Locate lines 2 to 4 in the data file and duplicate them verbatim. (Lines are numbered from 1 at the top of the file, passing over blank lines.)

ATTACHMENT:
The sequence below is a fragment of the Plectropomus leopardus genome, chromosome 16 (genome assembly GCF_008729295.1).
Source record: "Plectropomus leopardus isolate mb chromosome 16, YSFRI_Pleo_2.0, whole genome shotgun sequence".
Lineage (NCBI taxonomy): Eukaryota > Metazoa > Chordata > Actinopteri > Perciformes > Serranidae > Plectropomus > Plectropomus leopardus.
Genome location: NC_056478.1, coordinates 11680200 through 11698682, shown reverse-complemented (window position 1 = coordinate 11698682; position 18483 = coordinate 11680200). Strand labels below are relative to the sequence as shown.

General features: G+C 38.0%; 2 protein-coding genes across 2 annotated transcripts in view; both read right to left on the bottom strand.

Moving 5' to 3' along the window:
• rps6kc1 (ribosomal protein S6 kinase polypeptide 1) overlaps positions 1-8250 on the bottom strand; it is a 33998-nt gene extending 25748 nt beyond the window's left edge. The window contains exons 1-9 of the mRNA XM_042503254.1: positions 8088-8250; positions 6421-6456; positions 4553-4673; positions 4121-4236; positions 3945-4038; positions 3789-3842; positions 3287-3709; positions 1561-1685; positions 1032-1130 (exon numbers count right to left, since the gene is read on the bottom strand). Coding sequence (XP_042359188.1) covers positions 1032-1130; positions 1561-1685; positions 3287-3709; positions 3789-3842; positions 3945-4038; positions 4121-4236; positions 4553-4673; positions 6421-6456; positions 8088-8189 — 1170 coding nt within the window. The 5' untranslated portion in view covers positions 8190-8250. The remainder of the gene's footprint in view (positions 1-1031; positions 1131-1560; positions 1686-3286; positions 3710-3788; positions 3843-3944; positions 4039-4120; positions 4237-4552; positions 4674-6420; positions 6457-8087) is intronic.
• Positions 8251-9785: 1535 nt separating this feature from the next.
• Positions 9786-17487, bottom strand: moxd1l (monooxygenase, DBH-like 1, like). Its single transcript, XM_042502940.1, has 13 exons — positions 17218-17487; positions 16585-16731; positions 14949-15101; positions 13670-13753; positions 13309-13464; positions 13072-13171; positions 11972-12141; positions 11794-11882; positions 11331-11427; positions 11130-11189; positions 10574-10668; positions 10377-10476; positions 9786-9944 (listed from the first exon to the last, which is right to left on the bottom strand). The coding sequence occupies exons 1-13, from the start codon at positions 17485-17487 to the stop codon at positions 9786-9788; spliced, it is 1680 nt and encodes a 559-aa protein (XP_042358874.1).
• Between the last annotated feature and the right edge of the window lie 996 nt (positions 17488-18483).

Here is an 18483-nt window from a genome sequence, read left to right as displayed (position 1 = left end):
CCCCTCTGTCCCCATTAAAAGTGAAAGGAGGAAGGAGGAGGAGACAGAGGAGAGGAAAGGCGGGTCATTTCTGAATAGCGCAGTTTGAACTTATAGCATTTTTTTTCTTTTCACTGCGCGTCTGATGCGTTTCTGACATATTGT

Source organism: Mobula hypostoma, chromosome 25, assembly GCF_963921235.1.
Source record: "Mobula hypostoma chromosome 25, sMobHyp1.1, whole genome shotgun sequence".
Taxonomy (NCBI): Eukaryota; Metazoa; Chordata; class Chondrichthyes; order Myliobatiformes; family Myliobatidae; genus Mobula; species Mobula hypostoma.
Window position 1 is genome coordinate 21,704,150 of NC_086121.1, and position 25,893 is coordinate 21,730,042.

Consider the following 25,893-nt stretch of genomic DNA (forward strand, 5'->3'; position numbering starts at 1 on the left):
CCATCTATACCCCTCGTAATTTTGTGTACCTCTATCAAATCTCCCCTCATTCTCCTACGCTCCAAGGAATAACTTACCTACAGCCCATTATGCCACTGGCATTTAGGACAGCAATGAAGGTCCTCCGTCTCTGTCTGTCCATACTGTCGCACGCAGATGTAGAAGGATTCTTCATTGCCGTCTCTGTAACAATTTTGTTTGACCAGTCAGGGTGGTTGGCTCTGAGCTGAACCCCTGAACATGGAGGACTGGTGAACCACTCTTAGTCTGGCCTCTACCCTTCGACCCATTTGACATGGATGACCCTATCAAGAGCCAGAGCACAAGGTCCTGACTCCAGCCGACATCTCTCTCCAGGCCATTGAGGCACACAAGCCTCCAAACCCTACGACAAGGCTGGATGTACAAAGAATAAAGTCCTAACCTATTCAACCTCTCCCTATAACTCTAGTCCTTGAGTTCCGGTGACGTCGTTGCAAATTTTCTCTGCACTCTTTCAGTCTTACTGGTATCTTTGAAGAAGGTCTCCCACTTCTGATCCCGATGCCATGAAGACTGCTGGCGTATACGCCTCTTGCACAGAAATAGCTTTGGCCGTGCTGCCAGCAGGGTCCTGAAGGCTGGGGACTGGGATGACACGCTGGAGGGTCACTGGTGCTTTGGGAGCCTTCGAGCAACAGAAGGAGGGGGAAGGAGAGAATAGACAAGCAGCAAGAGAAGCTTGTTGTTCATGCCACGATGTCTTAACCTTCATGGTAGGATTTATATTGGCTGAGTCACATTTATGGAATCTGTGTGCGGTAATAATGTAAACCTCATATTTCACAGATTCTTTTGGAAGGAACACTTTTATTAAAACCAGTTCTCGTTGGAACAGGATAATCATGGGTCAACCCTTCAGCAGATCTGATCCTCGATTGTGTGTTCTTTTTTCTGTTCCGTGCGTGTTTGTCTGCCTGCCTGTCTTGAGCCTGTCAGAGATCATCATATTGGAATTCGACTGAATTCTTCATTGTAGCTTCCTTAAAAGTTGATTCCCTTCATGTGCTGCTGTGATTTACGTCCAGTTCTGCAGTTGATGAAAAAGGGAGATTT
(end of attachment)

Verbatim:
Source record: "Plectropomus leopardus isolate mb chromosome 16, YSFRI_Pleo_2.0, whole genome shotgun sequence".
Lineage (NCBI taxonomy): Eukaryota > Metazoa > Chordata > Actinopteri > Perciformes > Serranidae > Plectropomus > Plectropomus leopardus.
Genome location: NC_056478.1, coordinates 11680200 through 11698682, shown reverse-complemented (window position 1 = coordinate 11698682; position 18483 = coordinate 11680200). Strand labels below are relative to the sequence as shown.